WA, OR Preparing For Worst Case Nuclear Disaster In Ukraine

In this May 7, 2013 photo released by Idaho National Laboratory, nuclear operations professional personnel work above the Advanced Test Reactor at Idaho National Laboratory's desert site about 50 miles west of Idaho Falls, Idaho. The small cylindrical section in the center of the platform has access ports that allow access to the reactor core for refueling and experiment loading and unloading during routine outages. The platform, a layer of shield blocks totalling more than 150,000 lbs, and then the 62,000-lb reactor vessel top head are temporarily removed in order to complete the ATR core overhaul. CREDIT: Idaho National Laboratory via AP
Washington and Oregon are preparing for any potential nuclear event triggered by the Ukrainian conflict AP Photo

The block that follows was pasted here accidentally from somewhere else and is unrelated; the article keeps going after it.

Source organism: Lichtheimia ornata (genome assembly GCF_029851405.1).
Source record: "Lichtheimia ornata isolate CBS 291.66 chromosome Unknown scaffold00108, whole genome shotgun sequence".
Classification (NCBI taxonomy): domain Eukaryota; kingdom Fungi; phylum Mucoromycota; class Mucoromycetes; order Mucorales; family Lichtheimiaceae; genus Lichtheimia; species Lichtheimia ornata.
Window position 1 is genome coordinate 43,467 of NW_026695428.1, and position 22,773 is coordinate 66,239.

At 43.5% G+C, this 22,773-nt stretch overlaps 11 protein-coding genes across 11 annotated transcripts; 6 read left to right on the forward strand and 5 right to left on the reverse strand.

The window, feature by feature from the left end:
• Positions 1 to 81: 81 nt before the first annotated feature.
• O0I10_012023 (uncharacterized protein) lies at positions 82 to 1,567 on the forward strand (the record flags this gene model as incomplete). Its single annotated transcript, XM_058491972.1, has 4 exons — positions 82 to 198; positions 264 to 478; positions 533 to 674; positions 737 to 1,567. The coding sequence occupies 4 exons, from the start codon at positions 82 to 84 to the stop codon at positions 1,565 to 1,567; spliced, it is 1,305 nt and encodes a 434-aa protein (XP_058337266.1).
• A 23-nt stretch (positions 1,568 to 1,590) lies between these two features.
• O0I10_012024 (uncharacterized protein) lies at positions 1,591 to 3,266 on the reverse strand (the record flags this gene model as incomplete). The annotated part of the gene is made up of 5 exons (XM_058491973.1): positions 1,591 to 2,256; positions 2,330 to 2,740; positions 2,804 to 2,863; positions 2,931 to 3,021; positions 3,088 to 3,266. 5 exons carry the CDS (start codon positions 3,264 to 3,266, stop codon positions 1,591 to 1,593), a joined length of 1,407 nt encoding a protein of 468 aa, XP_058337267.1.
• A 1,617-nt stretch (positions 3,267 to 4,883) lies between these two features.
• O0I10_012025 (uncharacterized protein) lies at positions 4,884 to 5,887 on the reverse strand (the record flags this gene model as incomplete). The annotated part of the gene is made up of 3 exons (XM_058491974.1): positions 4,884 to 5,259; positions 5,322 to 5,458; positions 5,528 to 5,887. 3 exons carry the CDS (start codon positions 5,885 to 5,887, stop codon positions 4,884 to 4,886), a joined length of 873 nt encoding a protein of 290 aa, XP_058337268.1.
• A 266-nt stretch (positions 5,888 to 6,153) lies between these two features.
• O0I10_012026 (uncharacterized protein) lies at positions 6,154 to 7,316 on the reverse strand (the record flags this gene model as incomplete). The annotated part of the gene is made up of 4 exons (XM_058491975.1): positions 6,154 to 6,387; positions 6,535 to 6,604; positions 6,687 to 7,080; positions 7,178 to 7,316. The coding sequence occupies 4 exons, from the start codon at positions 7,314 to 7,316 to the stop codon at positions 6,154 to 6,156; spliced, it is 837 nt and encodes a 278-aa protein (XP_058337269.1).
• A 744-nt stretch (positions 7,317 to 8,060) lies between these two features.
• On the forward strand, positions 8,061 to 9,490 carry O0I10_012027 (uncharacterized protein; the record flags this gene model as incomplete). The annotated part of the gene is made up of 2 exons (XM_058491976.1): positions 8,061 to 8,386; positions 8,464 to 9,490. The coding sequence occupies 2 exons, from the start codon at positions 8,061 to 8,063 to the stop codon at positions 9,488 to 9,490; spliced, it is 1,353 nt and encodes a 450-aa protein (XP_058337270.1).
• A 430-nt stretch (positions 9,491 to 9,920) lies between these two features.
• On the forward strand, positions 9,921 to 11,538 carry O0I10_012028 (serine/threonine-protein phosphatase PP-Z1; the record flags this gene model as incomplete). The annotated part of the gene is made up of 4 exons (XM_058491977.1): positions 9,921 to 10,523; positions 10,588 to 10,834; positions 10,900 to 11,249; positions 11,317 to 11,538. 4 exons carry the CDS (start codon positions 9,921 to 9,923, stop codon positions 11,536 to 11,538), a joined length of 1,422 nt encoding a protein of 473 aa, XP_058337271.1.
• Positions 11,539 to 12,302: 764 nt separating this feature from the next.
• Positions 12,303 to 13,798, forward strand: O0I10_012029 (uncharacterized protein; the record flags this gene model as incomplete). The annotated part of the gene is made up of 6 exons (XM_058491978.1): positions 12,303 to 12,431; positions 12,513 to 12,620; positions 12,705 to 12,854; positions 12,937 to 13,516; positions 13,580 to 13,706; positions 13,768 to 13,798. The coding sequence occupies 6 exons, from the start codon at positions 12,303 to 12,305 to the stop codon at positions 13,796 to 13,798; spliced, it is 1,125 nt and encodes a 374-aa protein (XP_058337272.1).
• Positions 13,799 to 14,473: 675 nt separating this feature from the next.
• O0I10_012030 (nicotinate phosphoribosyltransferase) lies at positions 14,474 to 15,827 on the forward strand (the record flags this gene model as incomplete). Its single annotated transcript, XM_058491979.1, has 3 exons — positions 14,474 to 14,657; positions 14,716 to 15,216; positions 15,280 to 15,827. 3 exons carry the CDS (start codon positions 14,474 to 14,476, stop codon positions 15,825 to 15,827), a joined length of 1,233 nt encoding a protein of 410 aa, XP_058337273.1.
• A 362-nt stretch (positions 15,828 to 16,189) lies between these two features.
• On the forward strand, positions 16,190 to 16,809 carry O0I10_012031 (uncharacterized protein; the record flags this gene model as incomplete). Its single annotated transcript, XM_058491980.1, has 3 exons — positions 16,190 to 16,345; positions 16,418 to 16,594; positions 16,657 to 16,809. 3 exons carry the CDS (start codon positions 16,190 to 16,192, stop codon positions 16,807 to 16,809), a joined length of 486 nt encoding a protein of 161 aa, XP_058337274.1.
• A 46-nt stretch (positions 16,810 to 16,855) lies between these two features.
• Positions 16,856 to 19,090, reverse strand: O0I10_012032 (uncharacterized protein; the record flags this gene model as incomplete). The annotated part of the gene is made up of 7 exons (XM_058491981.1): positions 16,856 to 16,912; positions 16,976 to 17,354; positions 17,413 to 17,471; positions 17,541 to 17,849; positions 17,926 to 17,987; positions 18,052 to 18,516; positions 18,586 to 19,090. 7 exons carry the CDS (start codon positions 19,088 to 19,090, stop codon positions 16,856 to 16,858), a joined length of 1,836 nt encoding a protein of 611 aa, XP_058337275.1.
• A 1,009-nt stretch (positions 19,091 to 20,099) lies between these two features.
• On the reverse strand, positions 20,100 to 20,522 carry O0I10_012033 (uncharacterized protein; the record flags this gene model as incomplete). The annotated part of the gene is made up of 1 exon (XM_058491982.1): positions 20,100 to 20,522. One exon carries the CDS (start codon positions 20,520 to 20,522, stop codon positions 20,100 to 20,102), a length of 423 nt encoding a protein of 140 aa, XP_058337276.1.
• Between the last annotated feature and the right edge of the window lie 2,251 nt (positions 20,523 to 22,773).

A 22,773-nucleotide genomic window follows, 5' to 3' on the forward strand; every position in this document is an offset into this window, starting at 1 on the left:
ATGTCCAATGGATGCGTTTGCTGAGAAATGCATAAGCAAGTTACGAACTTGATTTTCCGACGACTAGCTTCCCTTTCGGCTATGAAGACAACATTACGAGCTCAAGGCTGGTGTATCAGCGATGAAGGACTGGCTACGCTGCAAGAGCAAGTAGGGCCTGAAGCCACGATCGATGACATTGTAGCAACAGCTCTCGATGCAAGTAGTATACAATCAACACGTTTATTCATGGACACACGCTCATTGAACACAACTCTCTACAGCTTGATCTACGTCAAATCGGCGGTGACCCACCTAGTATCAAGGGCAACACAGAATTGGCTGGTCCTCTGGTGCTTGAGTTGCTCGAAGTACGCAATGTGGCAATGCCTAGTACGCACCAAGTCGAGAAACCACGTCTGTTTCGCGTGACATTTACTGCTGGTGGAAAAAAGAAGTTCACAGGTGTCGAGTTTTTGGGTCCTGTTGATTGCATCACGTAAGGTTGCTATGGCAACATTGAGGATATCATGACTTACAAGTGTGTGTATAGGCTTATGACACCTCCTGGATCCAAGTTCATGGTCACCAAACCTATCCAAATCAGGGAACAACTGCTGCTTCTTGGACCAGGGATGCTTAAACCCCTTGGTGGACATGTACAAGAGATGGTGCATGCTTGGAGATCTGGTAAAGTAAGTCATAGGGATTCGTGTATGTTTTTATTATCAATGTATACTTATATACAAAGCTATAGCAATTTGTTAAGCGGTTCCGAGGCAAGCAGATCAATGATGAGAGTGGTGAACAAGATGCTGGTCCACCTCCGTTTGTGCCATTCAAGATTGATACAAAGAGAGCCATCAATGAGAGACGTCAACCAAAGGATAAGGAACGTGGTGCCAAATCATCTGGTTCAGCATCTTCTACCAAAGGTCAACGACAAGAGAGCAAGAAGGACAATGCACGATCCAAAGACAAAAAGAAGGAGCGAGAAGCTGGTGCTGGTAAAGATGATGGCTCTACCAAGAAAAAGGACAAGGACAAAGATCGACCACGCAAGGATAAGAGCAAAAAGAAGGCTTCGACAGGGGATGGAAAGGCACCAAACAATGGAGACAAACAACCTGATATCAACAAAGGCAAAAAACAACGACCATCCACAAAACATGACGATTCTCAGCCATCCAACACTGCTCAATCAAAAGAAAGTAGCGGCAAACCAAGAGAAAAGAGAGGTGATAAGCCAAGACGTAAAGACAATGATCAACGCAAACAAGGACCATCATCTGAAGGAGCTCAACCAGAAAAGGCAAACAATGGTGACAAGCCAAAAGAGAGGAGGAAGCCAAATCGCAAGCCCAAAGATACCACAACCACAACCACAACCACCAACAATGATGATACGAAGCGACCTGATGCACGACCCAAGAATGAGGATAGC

Northwest officials are preparing in case a radiological event should occur anywhere in the world. Their task would be to detect it, understand what it is and where it came from and tell the public how to respond. 

Here are the worrisome scenarios – a radioactive release from Ukraine’s damaged Chernobyl waste site, which Russian troops now occupy. Or worse, a nuclear bomb.

Officials in Oregon and Washington are at a heightened level of readiness.

Mark Henry leads the Radiological Emergency Preparedness and Response team of the Washington State Department of Health. He says some of the ways they are preparing: supplies, radioactive contamination survey instrumentation, and air samplers.

“When I’m talking supplies, I’m talking smears for actually taking deposition samples, I’m talking containers for milk samples or water samples …,” Henry said. 

Henry says about 75 people at Washington’s Department of Health specialize in radiological problems.

Related Stories: